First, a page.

confirmed the severity of the alleged pain arising from that condition or that any
impairment of such severity could reasonably be expected to give rise to the disabling
pain and other limitations alleged by Plaintiff. (Tr. at 28.) Specifically the ALJ found
that “claimant’s medically determinable impairments could reasonably be expected
to cause the alleged symptoms; however, the claimant’s statements concerning the
intensity, persistence and limiting effects of these symptoms are not credible to the
extent they are inconsistent with the above residual functional capacity assessment.”
The record supports the ALJ’s conclusions. The ALJ correctly noted that the
objective evidence contradicts Plaintiff’s allegations of total disability under the Social
Security Act. (Tr. at 27.) Dr. Jackson examined Plaintiff and concluded that Plaintiff’s
mental impairment was not severe with only mild restrictions on her mental functions.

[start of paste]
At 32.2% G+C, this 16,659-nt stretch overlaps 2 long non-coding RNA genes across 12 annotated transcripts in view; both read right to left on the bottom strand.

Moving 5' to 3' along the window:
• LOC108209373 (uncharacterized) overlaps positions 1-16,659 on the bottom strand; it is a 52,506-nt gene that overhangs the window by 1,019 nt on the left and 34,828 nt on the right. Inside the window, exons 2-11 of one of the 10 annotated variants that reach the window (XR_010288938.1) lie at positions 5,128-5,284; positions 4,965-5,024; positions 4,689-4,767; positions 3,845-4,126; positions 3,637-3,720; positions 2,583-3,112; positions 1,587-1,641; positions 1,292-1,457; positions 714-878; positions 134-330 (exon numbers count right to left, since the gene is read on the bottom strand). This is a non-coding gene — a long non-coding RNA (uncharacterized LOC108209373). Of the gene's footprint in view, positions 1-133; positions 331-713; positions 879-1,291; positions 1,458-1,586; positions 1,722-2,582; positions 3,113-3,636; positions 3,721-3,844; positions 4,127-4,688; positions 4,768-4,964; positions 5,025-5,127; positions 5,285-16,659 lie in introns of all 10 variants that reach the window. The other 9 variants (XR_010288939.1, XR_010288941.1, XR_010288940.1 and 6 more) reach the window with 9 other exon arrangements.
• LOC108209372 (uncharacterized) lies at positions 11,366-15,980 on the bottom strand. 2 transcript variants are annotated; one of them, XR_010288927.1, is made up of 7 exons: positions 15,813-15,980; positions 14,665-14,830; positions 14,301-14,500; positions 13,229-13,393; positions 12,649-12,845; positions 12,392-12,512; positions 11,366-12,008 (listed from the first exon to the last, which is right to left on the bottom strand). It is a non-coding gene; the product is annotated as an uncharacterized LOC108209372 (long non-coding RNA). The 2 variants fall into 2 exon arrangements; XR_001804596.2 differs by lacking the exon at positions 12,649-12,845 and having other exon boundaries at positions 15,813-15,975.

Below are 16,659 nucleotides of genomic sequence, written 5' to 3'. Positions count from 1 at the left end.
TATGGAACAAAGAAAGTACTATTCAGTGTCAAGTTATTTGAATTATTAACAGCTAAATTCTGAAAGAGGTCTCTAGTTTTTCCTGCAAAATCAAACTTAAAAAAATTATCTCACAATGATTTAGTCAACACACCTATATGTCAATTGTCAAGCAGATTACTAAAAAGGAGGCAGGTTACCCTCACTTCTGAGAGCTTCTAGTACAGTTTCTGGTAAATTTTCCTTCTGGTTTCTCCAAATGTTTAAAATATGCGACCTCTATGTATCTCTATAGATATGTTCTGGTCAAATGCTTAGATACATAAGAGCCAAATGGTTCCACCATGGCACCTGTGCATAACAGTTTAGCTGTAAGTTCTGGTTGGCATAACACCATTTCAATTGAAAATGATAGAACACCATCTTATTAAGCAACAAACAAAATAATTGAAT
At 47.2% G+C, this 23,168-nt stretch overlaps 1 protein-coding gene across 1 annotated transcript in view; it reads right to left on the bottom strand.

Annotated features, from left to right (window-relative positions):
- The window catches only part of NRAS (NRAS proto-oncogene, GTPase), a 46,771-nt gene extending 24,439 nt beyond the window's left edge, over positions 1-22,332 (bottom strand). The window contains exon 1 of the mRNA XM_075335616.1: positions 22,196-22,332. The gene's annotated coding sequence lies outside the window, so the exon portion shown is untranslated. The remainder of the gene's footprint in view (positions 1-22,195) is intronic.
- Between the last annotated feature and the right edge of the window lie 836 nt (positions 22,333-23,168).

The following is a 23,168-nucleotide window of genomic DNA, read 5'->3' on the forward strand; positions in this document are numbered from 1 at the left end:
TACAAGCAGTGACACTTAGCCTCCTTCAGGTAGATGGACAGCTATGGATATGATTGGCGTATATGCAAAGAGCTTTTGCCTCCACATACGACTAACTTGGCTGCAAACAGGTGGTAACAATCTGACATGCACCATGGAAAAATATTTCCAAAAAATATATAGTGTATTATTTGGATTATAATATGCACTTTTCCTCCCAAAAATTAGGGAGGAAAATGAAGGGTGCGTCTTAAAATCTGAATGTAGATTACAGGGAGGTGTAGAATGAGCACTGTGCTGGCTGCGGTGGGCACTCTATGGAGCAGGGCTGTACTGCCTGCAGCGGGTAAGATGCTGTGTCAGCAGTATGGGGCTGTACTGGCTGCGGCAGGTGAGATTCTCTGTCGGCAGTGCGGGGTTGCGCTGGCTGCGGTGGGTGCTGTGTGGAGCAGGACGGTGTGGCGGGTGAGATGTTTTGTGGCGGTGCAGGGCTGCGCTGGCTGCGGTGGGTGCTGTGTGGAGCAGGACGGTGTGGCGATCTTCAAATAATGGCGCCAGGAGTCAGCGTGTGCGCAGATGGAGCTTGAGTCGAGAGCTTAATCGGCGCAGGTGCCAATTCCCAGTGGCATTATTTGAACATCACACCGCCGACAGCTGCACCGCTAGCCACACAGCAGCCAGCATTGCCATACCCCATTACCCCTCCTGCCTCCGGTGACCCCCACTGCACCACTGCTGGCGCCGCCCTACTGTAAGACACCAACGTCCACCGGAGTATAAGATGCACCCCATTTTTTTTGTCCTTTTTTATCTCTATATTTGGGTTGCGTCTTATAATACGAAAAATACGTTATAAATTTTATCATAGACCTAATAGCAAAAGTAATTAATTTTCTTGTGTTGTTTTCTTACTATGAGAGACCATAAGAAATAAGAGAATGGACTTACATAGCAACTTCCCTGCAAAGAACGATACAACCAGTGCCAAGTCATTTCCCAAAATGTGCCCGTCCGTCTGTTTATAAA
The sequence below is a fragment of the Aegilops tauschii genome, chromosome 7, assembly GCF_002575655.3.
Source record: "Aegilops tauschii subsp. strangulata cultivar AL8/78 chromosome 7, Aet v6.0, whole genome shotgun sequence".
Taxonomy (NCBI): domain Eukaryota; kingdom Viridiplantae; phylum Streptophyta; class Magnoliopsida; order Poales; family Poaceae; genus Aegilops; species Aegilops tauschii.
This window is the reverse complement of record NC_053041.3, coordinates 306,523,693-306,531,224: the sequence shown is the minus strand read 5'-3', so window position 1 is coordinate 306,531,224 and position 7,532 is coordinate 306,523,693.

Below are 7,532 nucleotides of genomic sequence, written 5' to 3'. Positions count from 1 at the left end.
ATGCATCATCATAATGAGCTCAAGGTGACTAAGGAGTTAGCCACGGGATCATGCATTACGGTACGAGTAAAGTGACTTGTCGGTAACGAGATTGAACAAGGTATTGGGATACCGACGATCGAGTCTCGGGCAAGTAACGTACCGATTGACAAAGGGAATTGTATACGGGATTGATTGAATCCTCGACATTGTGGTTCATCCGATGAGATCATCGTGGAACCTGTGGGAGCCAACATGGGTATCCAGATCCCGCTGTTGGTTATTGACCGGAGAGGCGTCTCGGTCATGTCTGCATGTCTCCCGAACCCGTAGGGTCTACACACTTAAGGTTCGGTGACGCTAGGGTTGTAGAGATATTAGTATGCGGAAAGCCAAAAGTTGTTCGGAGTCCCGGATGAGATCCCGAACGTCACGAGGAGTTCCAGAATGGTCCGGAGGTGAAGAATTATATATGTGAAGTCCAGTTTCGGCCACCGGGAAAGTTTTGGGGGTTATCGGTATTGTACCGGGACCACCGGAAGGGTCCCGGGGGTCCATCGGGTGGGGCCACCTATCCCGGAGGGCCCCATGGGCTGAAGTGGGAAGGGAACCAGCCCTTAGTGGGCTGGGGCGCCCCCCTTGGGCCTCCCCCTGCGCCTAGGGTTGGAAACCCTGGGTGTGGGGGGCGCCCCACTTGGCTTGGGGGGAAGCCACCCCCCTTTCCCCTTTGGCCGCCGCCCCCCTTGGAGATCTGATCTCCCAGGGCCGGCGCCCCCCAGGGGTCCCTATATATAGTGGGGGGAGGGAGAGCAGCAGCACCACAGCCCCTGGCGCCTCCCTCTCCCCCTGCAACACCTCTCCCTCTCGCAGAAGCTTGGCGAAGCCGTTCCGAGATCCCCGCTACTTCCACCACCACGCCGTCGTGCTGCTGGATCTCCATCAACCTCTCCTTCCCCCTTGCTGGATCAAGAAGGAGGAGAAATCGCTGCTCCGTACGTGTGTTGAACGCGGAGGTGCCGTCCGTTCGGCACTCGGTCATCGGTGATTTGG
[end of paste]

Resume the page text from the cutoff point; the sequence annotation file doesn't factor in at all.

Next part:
(Tr. at 232-45.) Dr. Summerlin similarly reported that Plaintiff is only moderately
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affected by her emotional symptoms. (Tr. at 229-31.) Additionally, the ALJ took note
of the fact that “considering the severity of Plaintiff’s allegations . . . she has had
limited mental health treatment and she has never been hospitalized for psychiatric
treatment.” (Tr. at 27.) The ALJ also properly considered Plaintiff’s reports of her
daily activities and the medical evidence, noting Plaintiff’s statements to Dr.
Summerlin that she could bathe, dress, and groom herself, cook, clean and do laundry,
talk on the telephone, drive, shop, visit with family members, watch TV, listen to the
radio, and attend church services. (Tr. at 27-28, 230.) The ALJ correctly concluded
that based on these activities, along with the objective medical evidence, Plaintiff’s
allegations of disabling symptoms were not credible (Tr. at 27-28.) Finally, the ALJ
correctly noted that although Plaintiff testified to a worsening of her symptoms since
her consultative examination, the medical evidence does not reflect substantial mental
health treatment to deal with her alleged mental condition. (Id.) The only medical